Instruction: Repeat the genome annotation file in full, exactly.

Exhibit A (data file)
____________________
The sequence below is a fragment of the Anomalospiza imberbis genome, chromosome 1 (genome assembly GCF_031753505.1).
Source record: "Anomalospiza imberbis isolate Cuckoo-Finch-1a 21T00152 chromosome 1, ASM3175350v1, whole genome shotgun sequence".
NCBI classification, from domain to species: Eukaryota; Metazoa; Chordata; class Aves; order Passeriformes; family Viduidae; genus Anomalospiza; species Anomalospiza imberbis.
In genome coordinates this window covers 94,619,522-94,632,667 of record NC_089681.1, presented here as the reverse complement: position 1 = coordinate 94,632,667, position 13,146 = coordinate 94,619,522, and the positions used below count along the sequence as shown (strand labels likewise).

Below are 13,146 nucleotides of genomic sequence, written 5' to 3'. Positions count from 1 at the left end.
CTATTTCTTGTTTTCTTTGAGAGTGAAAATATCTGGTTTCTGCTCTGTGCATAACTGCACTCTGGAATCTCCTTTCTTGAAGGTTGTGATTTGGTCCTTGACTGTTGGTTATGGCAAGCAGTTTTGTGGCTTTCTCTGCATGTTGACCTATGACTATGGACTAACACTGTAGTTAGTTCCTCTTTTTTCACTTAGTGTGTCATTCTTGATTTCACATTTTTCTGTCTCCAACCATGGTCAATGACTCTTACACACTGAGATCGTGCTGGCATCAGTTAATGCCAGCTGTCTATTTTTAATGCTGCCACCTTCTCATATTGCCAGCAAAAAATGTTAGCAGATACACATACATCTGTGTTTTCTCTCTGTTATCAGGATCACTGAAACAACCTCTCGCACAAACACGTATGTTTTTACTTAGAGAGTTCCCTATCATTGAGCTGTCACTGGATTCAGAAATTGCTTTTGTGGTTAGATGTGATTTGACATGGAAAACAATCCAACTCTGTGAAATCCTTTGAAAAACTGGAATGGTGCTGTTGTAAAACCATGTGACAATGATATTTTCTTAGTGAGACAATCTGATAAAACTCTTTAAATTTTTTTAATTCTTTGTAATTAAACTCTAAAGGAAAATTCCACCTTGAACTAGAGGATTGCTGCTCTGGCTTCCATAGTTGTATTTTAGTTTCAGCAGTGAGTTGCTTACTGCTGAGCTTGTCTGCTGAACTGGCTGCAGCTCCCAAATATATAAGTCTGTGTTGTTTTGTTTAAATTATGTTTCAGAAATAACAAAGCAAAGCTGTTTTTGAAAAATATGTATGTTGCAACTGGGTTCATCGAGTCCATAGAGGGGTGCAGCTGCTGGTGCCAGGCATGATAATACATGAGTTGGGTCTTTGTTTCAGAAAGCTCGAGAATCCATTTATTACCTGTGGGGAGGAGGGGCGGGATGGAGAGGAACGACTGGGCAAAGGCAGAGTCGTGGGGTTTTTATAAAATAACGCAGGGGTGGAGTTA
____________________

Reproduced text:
The sequence below is a fragment of the Anomalospiza imberbis genome, chromosome 1 (genome assembly GCF_031753505.1).
Source record: "Anomalospiza imberbis isolate Cuckoo-Finch-1a 21T00152 chromosome 1, ASM3175350v1, whole genome shotgun sequence".
NCBI classification, from domain to species: Eukaryota; Metazoa; Chordata; class Aves; order Passeriformes; family Viduidae; genus Anomalospiza; species Anomalospiza imberbis.
In genome coordinates this window covers 94,619,522-94,632,667 of record NC_089681.1, presented here as the reverse complement: position 1 = coordinate 94,632,667, position 13,146 = coordinate 94,619,522, and the positions used below count along the sequence as shown (strand labels likewise).

Below are 13,146 nucleotides of genomic sequence, written 5' to 3'. Positions count from 1 at the left end.
CTATTTCTTGTTTTCTTTGAGAGTGAAAATATCTGGTTTCTGCTCTGTGCATAACTGCACTCTGGAATCTCCTTTCTTGAAGGTTGTGATTTGGTCCTTGACTGTTGGTTATGGCAAGCAGTTTTGTGGCTTTCTCTGCATGTTGACCTATGACTATGGACTAACACTGTAGTTAGTTCCTCTTTTTTCACTTAGTGTGTCATTCTTGATTTCACATTTTTCTGTCTCCAACCATGGTCAATGACTCTTACACACTGAGATCGTGCTGGCATCAGTTAATGCCAGCTGTCTATTTTTAATGCTGCCACCTTCTCATATTGCCAGCAAAAAATGTTAGCAGATACACATACATCTGTGTTTTCTCTCTGTTATCAGGATCACTGAAACAACCTCTCGCACAAACACGTATGTTTTTACTTAGAGAGTTCCCTATCATTGAGCTGTCACTGGATTCAGAAATTGCTTTTGTGGTTAGATGTGATTTGACATGGAAAACAATCCAACTCTGTGAAATCCTTTGAAAAACTGGAATGGTGCTGTTGTAAAACCATGTGACAATGATATTTTCTTAGTGAGACAATCTGATAAAACTCTTTAAATTTTTTTAATTCTTTGTAATTAAACTCTAAAGGAAAATTCCACCTTGAACTAGAGGATTGCTGCTCTGGCTTCCATAGTTGTATTTTAGTTTCAGCAGTGAGTTGCTTACTGCTGAGCTTGTCTGCTGAACTGGCTGCAGCTCCCAAATATATAAGTCTGTGTTGTTTTGTTTAAATTATGTTTCAGAAATAACAAAGCAAAGCTGTTTTTGAAAAATATGTATGTTGCAACTGGGTTCATCGAGTCCATAGAGGGGTGCAGCTGCTGGTGCCAGGCATGATAATACATGAGTTGGGTCTTTGTTTCAGAAAGCTCGAGAATCCATTTATTACCTGTGGGGAGGAGGGGCGGGATGGAGAGGAACGACTGGGCAAAGGCAGAGTCGTGGGGTTTTTATAAAATAACGCAGGGGTGGAGTTA